Canon Powershot S70 Review
By Movable Type Admin
The Canon PowerShot S70 is the big brother of the S60 we reviewed earlier this year. It offers a substantial improvement in resolution (7.1-megapixels versus 5), while retaining the S60's small size and versatile 28-100mm optical zoom lens. Canon also improved the camera's buffering, offering greater shooting depth during rapid or continuous operation. Like the S60, it is an enthusiasts camera, offering complete exposure control and manual focus, while its automatic and scene modes will allow the beginner to obtain good results without any fuss.
The S70 is an attractive package, identical in size to the S60 but with a matte black finish versus the S60's silver. It is small enough to fit in your pocket, yet large enough to house its 1.8-inch LCD and ample controls. The sliding lens cover and ergonomic control layout are duplicates of the S60; there was no need for improvement. The only flaw I found with the body was occasional interference between the camera strap and the lens cover, preventing the camera from powering on; it's easy enough to correct, but may cause you to miss an occasional spontaneous shot. Battery life was good, the NB-2LH lithium ion battery capturing over 200 images before the low battery warning flashed.
Have you ever found yourself with your back pressed against the wall or corner opposite your subject when shooting indoors? The 3x optical zoom lenses of most consumer digicams have a maximum wide angle focal length in the 35-38mm range, limiting the camera's field of view and making certain interior or landscape shots difficult, if not impossible, to capture. If you value the wide angle end of your camera's zoom range, the S70 is quite worthy of your interest. Its focal length at full wide angle is 28mm, offering plenty of field of view for interiors, group portraits, and landscapes. And shots of your distant subjects won't be compromised; the versatile 3.6x zoom extends to 100mm at the telephoto end of the range. There are 9 zoom steps between 28mm and 100mm; that's adequate for most shot composition needs but you may need to zoom with your feet a bit for precise framing.
The S70's lens is not only versatile, it's sharp as well. Combined with Canon's excellent autofocus system, the lens produced razor sharp results shot after shot, although I noticed some softness at the corners at wide apertures. Like most camera's in its class, the S70 exhibits noticeable barrel distortion at wide angle, and moderate chromatic aberration (purple fringing) throughout the zoom range.
The S70's shooting performance is quite good. From power-on till the first shot is captured takes about 3.3 seconds, while a shot can be captured from sleep mode in under 2 seconds. Shutter lag, the delay between depressing the shutter button and capturing the image, measured only 1/10 second when pre-focused and 6/10 second including autofocus delay; use of the LCD viewfinder will add about 1/10 second to those measurements. In single shot mode, the S70 was able to capture images at a rate of one every 2 seconds without flash, and between 2.5 and 7 seconds with flash, depending on subject distance.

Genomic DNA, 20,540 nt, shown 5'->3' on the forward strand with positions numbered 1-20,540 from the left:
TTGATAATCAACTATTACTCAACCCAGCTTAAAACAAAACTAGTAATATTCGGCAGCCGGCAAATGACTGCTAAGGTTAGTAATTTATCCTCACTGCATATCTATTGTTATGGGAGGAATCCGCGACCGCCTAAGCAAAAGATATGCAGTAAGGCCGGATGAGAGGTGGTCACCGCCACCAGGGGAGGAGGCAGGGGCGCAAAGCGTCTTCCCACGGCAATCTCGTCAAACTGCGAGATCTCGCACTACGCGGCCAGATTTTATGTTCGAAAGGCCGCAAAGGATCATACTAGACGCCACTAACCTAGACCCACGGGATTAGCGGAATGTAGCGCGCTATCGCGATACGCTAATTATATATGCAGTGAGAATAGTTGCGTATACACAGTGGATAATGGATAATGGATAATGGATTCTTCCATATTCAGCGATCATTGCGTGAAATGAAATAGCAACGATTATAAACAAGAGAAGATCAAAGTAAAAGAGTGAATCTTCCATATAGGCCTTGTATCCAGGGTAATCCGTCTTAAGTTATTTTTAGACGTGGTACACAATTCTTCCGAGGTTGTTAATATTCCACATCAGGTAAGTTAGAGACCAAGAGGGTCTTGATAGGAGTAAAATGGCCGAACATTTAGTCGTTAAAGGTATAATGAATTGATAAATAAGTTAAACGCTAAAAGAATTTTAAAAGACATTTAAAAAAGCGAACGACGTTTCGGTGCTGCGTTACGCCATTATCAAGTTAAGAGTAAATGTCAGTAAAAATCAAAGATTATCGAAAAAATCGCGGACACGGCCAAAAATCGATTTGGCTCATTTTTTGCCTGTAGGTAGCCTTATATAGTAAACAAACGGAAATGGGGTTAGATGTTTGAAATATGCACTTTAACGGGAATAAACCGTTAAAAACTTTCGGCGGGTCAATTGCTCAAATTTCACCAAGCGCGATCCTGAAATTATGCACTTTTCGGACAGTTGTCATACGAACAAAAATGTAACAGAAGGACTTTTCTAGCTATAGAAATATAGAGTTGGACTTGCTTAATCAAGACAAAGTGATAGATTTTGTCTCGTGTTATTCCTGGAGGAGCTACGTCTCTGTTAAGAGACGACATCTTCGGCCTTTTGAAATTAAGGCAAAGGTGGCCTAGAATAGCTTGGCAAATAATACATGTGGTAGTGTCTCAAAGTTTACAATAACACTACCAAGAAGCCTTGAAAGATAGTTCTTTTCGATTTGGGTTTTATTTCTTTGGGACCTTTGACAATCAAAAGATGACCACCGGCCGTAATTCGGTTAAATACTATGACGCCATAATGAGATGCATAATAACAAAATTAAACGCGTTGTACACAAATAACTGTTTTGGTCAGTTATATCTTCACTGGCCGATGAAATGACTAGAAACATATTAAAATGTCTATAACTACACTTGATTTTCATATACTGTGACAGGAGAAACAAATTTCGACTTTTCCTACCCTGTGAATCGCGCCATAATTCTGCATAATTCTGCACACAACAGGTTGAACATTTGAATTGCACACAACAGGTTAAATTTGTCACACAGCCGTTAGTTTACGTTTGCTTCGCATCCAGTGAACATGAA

The S70's enhanced buffering became evident in both Standard and High Speed Continuous shooting, capturing more images before slowing down than the S60. Standard Continuous Shooting captured 17 shots in 14 seconds, with subsequent shots at 3 second intervals; in this mode, the LCD viewfinder displays the last image captured, not the live image. High Speed Continuous Shooting captured 10 shots in 5 seconds, with subsequent shots at 3 second intervals; in this mode, the LCD viewfinder was blank for the entire sequence. You'll prefer to use the S70's optical viewfinder when shooting a moving subject in either continuous mode. Performance measurements were made shooting Large Superfine images with a Sandisk Extreme 1 GB CF memory card installed. The S70's responsiveness is more than adequate for capturing most family events, spontaneous action and children's sports activities.
Things bog down a bit when shooting in RAW mode; shot to shot performance slowed to 5 images at 3 second intervals with subsequent shots coming every 6.5 seconds. Standard Continuous mode captured 5 RAW images in 6.4 seconds, and High Speed Continuous captured 6 RAW shots in 7.6 seconds; subsequent shots came at 6.5 second intervals in both modes.
The S70's outdoor results were very good. Images were consistently well saturated with accurate color reproduction. Exposures were also accurate, but Programmed Auto seemed to favor high shutter speeds over small apertures, frequently choosing a speed of 1/1000 with apertures of f/4.5 or wider under bright sunny conditions. The auto exposure settings can be modified by using AE Lock, then adjusting the combination of Aperture/Shutter Speed using the left and right buttons of the 4-way controller. The versatile zoom range offered enough field of view at wide angle for pleasing panorama's and enough magnification at telephoto to bring your subject closer. The S70's LCD was quite usable on the brightest of days even without using its brightness adjustment, and the 10x magnification available in playback was quite useful for critically reviewing shots in the field.